JONES v. BOWEN et al.
On September 30, 1999, appellant-plaintiff John Robert Jones filed the underlying three-count complaint, as amended, against adjoining property owners, appellees-defendants John R. Bowen, Sue Bowen Hendrix, and R.E. Hendrix, in the Superior Court of Candler County. In Count 1, plaintiff alleged that 16.3 acres were transferred to him by warranty deed, though not a part of the acreage particularly described therein, and asked that a survey be ordered to establish the true boundary line between the parties. Counts 2 and 3 sought temporary and permanent injunctions to restrain defendants from further clearing the disputed property as well as compensatory damages for trespass relative to clearing already accomplished thereon and attorney fees and punitive damages, respectively. On November 15, 1999, the superior court granted defendants' motion to dismiss for failure to state a claim upon which relief may be granted and, without objection, granted plaintiff's motion for substitution of a party, substituting plaintiff Jones for his predecessor in title, All South, Inc. In a single enumeration of error, plaintiff appeals the superior court's order granting defendants' motion to dismiss for failure to state a claim.1 Held:
The evidence shows that in January 1999 plaintiff purchased two parcels of land from Dorothy R. Zeitower, Lillian R. Stephenson, and Christopher C. Ryals, having in late 1998 employed George William Donaldson, a registered surveyor, to survey the property conveyed. The plat of the property prepared by Donaldson, dated December 31, 1998 (“the 1998 plat”), was recorded in the Candler County Courthouse, Plat Book 8, page 85, and later specifically incorporated by reference in the warranty deed which conveyed the property to the plaintiff in January 1999.
Plaintiff avers that shortly after purchasing the property, he discovered a 16.3-acre discrepancy between a 1972 plat of the property and a plat of the property done in 1981-the former showing the disputed acreage as on his side of the disputed boundary line and the latter showing it on defendants' side. The 1998 plat followed the markers of the 1981 plat. It is uncontroverted that though the disputed acreage was once a part of plaintiff's parcel, it is now a part of defendants' parcel. The parties do not challenge the superior court's finding that “[h]ow or why the boundary line moved is not known.”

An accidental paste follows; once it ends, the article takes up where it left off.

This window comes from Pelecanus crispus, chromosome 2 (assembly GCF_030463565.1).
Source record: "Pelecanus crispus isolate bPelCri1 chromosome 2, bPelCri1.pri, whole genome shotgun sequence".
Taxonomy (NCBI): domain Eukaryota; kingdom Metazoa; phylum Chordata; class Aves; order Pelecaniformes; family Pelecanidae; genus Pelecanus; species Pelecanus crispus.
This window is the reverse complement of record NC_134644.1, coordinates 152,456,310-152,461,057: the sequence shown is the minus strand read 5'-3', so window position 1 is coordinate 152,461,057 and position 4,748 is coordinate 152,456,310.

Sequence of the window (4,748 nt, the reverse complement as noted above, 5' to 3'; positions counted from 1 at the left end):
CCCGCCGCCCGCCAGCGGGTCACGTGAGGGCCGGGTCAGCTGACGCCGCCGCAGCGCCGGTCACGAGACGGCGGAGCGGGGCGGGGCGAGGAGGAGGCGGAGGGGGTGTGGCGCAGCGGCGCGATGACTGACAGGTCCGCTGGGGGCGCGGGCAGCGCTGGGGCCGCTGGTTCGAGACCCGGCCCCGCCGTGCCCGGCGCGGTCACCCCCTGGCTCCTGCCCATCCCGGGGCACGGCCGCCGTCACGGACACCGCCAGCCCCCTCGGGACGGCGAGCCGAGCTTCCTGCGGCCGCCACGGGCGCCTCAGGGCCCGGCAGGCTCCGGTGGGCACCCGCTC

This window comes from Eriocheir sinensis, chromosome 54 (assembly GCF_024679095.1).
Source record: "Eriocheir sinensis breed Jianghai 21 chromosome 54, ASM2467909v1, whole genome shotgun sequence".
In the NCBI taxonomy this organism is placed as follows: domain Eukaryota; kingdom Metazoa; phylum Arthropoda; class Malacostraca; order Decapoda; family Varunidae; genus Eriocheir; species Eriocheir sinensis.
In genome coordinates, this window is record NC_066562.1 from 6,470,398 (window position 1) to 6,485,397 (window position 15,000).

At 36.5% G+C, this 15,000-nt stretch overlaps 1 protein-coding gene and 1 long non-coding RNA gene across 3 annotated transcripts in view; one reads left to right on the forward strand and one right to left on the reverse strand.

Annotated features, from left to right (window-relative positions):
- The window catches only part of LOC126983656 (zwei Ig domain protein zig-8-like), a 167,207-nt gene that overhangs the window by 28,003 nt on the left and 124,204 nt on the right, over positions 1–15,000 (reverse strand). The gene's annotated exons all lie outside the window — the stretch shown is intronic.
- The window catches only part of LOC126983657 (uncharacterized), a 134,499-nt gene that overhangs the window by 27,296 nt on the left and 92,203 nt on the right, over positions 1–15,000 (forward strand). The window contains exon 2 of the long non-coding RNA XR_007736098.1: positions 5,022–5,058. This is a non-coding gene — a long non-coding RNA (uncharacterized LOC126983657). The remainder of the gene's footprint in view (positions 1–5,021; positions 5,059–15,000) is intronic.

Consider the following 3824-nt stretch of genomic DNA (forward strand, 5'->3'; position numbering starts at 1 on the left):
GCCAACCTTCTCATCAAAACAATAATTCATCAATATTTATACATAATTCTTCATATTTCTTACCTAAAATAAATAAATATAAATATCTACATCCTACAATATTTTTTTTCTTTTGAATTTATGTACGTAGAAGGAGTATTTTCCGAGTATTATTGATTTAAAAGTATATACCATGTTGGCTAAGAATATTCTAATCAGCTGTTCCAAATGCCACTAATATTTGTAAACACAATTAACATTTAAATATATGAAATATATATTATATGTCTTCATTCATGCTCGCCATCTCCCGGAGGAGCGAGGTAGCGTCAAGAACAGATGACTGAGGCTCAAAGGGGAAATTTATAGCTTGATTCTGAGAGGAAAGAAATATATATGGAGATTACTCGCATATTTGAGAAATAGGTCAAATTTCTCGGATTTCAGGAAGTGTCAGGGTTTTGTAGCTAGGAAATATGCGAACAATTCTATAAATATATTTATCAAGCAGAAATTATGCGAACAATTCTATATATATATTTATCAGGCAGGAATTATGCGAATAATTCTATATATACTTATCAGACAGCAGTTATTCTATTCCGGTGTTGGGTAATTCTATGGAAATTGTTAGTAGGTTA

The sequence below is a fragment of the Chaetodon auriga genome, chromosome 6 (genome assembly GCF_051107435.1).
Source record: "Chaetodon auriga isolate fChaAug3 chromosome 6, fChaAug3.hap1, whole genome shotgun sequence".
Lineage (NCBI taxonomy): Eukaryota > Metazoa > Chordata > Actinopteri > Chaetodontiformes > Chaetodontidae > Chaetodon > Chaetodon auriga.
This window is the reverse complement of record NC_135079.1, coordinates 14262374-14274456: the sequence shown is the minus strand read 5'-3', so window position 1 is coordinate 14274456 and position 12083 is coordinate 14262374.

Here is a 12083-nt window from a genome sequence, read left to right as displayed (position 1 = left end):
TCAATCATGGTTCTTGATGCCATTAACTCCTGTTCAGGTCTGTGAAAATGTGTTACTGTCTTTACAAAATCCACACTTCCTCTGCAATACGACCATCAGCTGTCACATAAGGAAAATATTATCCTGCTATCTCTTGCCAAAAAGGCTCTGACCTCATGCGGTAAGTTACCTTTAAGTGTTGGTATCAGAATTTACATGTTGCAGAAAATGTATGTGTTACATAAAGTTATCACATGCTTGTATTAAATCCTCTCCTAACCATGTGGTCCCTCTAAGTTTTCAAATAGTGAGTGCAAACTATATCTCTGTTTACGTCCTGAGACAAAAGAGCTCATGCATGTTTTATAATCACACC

The warranty deed under which plaintiff claims title, a copy of which plaintiff attached to his complaint, pertinently describes the property as follows:
All those two certain parcels of land situate lying in a body together in the 1685th G.M. District of Candler County, Georgia and in the aggregate containing 945.064 acres, more or less, all as shown on a plat of survey prepared for John Robert Jones by George William Donaldson, Registered Surveyor, dated December 31, 1998, and of record in Plat Book 8, Page 85, Candler County, Georgia records, to which plat and the record thereof reference is hereby made and incorporated herein and being separately described as follows:
Parcel One: All that certain ․ parcel of land situate ․, containing 497.731 acres, more or less, as shown and depicted as Parcel 1A on a plat prepared for John Robert Jones by George William Donaldson, Registered Surveyor and hereinabove made a part of this description by reference․
Parcel Two: All that certain ․ parcel of land situate ․ containing 447.333 acres, more or less, as shown and depicted as Parcel 1B on a plat prepared for John Robert Jones by George William Donaldson, Registered Surveyor and hereinabove made a part of this description by reference․
The Grantors intend to convey all of their interest in the tract of land conveyed to Grantors by Executor's and Trustee's Deed, dated February 27, 1997, and recorded in Deed Book 149, Pages 4-5, Candler County, Georgia records, which has been resurveyed by the aforesaid plat. Said tract of land is described in said deed as containing 996 acres of land, more or less.
Grantors do not warrant the acreage, area, or content of the property conveyed hereby, the location of the boundary lines, or the accuracy of the aforesaid plat.
The property is conveyed “AS IS” “WITH ALL FAULTS,” and subject to existing or recorded easements and rights of way, and matters of record. Grantee acknowledges sufficient opportunity to examine, inspect and survey the property.